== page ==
Marching to My Own Drummer
I've been watching the fur fly on this whole Danish cartoon story
, and wondering what the fuss is all about, especially when contrasted with this other story
about a cartoon which has outraged people.
Personally, I agree with the outrage over the Toles cartoon. I'm not personally outraged over the Danish cartoons, but I can understand the Muslims being angry. Now the question is what form that anger takes. When it's calls for boycotts of Danish products in Muslim nations, it's perfectly appropriate. I mean, we're only a few weeks past the Book of Daniel debacle, and I would not have objected to anybody who suggested boycott of that show's sponsors.
When it's death threats and the like, then clearly the response is inappropriate. But that doesn't mean the cartoons themselves are okay. Let's go back to the Book of Daniel. If some wacko had threatened to kill the show's producers, or the actors themselves, we'd all tut-tut that the response was inappropriate and extreme. But would we then decide that we now had to watch the series, or that its message needed to be spread further? Or that legitimate forms of protest against the show, like letter-writing campaigns, were now beyond the pale?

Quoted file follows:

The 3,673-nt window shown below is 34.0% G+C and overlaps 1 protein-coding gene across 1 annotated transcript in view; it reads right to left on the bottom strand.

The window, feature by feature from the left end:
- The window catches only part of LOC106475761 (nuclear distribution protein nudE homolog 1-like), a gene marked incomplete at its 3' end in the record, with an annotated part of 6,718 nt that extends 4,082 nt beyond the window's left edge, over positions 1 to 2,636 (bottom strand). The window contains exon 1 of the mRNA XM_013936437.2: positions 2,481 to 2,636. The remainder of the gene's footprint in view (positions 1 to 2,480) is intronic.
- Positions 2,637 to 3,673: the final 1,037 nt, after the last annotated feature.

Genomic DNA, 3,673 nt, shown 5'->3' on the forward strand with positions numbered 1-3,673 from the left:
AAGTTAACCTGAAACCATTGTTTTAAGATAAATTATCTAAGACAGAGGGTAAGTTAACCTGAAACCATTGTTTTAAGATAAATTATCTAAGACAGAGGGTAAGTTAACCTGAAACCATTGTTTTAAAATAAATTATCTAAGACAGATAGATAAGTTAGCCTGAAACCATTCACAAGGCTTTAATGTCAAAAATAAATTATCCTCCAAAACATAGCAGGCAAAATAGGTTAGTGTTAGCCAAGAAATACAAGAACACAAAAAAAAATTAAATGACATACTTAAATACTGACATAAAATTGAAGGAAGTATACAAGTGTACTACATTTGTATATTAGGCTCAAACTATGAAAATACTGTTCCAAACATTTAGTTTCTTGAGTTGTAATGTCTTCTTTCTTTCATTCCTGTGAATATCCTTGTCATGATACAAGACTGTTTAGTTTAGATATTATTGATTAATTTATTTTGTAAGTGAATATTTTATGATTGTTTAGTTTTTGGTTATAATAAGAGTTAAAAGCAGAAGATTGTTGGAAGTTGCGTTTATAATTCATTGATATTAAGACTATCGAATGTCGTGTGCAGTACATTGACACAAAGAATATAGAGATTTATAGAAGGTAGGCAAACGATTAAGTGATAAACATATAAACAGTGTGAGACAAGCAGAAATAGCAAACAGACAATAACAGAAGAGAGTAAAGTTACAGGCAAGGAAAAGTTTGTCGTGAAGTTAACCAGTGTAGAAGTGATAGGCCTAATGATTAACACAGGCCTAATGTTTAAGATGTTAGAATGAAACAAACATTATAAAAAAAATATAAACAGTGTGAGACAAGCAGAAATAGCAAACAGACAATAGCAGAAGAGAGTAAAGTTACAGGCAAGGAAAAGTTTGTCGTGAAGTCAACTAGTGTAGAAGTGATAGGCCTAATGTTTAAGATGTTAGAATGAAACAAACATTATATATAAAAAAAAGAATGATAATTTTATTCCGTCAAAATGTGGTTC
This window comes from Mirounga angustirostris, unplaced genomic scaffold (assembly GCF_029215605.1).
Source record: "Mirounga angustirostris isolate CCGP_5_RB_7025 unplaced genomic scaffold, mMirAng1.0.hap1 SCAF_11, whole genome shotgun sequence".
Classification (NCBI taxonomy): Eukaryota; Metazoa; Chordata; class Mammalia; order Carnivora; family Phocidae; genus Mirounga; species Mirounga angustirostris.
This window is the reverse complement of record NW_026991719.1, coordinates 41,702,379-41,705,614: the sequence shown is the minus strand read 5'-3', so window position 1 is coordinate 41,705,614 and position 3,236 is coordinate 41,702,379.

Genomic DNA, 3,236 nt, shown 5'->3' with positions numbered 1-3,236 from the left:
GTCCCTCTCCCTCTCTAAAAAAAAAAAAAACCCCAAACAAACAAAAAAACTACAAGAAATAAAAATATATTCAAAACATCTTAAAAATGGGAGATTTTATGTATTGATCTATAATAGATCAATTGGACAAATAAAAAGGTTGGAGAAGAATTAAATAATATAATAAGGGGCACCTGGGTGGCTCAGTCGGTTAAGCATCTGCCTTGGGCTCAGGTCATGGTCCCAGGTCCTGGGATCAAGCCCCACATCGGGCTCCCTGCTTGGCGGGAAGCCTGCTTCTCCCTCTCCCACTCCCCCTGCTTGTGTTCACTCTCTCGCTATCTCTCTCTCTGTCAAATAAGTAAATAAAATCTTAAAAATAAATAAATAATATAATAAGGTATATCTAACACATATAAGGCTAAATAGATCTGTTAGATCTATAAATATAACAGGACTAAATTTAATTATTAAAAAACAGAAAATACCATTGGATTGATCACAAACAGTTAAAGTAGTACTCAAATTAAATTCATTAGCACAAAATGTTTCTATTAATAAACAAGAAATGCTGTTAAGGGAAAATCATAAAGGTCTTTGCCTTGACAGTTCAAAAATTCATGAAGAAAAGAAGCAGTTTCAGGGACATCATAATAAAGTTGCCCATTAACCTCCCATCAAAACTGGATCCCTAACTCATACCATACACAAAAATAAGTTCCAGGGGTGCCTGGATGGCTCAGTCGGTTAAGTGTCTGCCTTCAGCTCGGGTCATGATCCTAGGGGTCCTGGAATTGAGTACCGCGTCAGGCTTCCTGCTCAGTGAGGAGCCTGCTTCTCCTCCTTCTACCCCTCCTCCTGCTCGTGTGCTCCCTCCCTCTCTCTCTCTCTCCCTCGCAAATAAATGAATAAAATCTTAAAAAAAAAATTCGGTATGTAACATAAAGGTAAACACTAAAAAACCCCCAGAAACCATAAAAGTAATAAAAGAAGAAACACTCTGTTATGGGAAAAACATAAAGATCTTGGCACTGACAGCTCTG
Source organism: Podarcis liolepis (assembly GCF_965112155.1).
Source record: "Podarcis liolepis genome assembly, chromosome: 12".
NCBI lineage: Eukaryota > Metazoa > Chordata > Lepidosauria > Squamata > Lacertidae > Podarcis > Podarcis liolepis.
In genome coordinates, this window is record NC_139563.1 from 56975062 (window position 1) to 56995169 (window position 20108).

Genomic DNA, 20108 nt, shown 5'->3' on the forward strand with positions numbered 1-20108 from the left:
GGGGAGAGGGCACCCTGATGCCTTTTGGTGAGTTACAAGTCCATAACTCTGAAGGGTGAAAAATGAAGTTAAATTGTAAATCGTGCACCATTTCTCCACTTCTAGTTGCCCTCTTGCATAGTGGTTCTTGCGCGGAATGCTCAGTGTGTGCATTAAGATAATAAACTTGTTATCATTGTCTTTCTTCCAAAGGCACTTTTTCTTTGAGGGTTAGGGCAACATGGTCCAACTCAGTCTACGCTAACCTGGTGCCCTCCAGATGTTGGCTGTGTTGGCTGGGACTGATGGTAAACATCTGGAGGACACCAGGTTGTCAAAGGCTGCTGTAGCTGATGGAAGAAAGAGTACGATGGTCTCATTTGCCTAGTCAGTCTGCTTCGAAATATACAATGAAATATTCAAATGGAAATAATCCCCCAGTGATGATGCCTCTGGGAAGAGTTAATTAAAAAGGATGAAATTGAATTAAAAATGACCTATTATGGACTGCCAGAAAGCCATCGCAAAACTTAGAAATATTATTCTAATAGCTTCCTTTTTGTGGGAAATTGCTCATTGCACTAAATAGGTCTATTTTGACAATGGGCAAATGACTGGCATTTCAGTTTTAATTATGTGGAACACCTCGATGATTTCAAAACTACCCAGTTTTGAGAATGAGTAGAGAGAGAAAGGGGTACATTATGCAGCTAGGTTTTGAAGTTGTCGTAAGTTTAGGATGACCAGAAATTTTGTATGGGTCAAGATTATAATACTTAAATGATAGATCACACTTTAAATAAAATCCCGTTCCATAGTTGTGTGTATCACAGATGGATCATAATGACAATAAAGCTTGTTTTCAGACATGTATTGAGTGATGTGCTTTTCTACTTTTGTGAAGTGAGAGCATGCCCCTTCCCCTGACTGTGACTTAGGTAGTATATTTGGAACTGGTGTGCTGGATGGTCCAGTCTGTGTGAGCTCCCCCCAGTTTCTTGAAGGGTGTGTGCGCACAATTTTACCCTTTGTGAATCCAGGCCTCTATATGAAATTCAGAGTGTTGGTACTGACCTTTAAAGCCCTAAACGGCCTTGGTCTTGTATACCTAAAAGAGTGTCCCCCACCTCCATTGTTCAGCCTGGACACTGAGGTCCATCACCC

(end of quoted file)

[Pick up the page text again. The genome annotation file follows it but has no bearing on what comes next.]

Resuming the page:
Go back to the original stories
about this and you'll see that the Danish newspaper intended to provoke a reaction--just as the Book of Daniel and Tom Toles disgusting cartoon were, just as Joel Stein's pathetic piece in the LA Times was.Juste said he wanted to counter growing "self censorship" and see how many cartoonists would be "bold enough" to draw the Prophet.
So to me, it's not that the protest itself is illegitimate, it's the form the protest takes. I am willing to take Muslims at their word that cartoons of the Prophet are objectionable to them, just as I take Christians at their word that the depictions in the Book of Daniel were objectionable to them, just as I hope people will take my word that the depiction of the US soldier in Toles' cartoon was objectionable to me.